I want to fast forward over the next 25 years to the point where I became an evangelical Christian of sorts. I am yearning to get the part of my journey that might speak to people who resonate with Michael Gungor and Science Mike who share their story here: http://www.theliturgists.com/podcast/2014/10/14/episode-6-lost-and-found-part-1
Soon after my return to San Diego, I met Cliff Mikkelson. We were married within 6 months. He was an ardent follower of Paramahansa Yogananda, and he encouraged me to read The Autobiography of a Yogi. I felt really connected to Yogananda, as well as the kindness, gentleness, intelligence, innocence, and commitment to non-violence and justice that Cliff exhibited. Soon I became a disciple of Yogananda, hoping that by practicing Kriya yoga and other teachings of this Indian guru, I would finally find the peace I was looking for.
Soon after being married, we moved to Arkansas. Cliff and I shared a passion to serve and to dedicate our lives to making the world a better place. We were so idealistic. Both of us had been active in Christian churches growing up, and shared the experience of leaving the church when we were disillusioned. His story was even more dramatic since he was chastised for having a table which protested the Vietnam War. I admired his courage. It was hard for him to leave, but he knew that he did not share the values of the church. Soon he found Yogananda, and to this day considers him his guru.
What I liked best about Yogananda’s teachings was that he wanted to build a bridge between the teachings of Jesus and the teachings of mainly Hinduism. I was still drawn to Jesus, and with his picture included on the altar among the other spiritual teachers connected to Self-Realization Fellowship, I felt a sense of comfort.
When we moved to Arkansas, way out in the country in the Bible belt, our neighbors invited us to attend church with them. We were willing to try it out, and ended up going weekly for the next year. When people did not ask us “are you saved” or “do you believe in the Bible as the word of God” we were relieved, and felt very accepted. I was even asked to lead singing the second time I came to the church. I usually sang, “Swing low, sweet chariot.” People loved the song, and there was something about the melody and words that touched my soul. I didn’t really believe in yearning for the peace of an afterlife. I wanted to be in the here and now. But I realize now that I will never feel totally at home and at peace as long as one person or sentient being is suffering. And that’s okay with me.
There was never any pressure to give our lives to Jesus, and outside of the church service, there was not much interaction with the members. But the weekly meeting fed us in some way. We also had weekly Self Realization meetings with our friends who had invited us to live on their land to help them build their blueberry farm, which has since then become quite famous owned by Rusty and Susan Armstead. We read Yogananda’s lessons, prayed, meditated, and encouraged each other on our common path.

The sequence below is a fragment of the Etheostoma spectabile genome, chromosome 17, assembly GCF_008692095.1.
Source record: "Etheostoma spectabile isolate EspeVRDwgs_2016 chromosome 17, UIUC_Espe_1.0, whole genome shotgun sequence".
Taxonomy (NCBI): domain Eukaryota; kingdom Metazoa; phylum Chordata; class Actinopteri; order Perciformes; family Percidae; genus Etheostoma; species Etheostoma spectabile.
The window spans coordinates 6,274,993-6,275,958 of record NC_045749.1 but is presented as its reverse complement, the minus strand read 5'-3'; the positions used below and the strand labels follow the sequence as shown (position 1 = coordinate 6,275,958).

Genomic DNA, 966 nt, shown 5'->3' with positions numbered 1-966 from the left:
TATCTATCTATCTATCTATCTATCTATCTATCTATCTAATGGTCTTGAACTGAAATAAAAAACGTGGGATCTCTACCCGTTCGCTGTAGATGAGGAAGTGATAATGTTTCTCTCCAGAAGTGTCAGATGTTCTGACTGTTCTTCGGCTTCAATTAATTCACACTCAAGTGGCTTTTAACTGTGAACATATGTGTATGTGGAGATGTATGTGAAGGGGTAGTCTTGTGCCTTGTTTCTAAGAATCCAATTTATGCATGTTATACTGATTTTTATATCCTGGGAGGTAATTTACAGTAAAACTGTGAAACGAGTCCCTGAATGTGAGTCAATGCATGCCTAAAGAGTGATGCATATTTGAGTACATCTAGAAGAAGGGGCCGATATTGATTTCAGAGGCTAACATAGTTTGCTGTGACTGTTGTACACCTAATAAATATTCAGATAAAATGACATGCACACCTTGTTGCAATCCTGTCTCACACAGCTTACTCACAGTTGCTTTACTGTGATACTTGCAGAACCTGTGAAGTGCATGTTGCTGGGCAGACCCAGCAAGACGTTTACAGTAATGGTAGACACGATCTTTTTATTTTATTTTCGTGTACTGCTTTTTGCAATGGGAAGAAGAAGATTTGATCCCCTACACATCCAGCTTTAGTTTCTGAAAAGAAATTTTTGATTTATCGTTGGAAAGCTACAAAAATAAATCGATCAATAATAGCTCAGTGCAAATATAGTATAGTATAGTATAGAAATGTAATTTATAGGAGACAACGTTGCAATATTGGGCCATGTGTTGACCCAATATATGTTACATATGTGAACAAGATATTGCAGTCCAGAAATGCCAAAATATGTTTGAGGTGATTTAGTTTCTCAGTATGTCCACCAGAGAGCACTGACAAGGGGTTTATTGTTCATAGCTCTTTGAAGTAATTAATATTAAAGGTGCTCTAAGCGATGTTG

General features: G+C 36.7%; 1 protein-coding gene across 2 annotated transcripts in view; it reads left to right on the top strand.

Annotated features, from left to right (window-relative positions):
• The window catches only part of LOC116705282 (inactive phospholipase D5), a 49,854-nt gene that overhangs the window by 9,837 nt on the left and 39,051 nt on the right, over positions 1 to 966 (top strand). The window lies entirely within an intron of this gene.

Cliff and I also got involved with The Church Universal and Triumphant. Elizabeth Claire Prophet channeled an every growing number of what she called Ascended Masters who included Jesus, Mother Mary, Paul, and many other people of the Bible including archangels. Once again, I was drawn to the teaching so Jesus and I realize that I have never been able to completely commit to any path that did not include Jesus.
After three years of living a very simple life in Arkansas, experimenting with living without money according to the law of giving and receiving that is taught by Jesus” Give and it shall be given to you, pressed down…” was the scripture we were living by. This is another story of an important aspect of my life—living simply—that I know was influenced by my travels to the east and by Jesus teachings.
When we returned to Southern California, we got involved with both Self Realization and the Church Universal and Triumphant. We were so devoted to spiritual teachings, and yet sadly, my marriage did not reflect the teachings we were trying to live by. The story of my tragic shortcomings must be told another time, and I believe that a community where people were encouraged to express doubts, reveal weaknesses and be authentic could have prevented the various affairs that I got entangled in. I believe with a strong community of people who sincerely were following Jesus teachings, I could have discovered that my life was not about seeking pleasure and “following my heart” as so many of the new age teachers encouraged me.
Only one person in our circle said to me, when I was considering divorcing Cliff, “You promised him that you would be with him for life and you need to keep that promise.” But even those words sounded judgmental. I wish that people could have told me, “God really wants you to be happy in this marriage, and you will be happy if you trust that Jesus is working all things for the good through this experience.”
I could write a book about how I would have liked to have been supported, and how the essence of Jesus teachings could have healed my addiction to sex and excitement, and could have helped Cliff draw healthy boundaries. We did our best, as did those around us. I am overjoyed to say that for a short while we did heal our marriage had a son who is now 26, and lived for a year in great peace and satisfaction. I really want to remember that time of respite. Did God know that I needed to have a baby in order to help me settle down and get my priorities straight? I was torn between wanting to save the world, and wanting to have a relationship with someone who was so detrimental to my well-being.
Okay, so I didn’t fast forward, but now I am going to keep my promise and do just that in Part 6.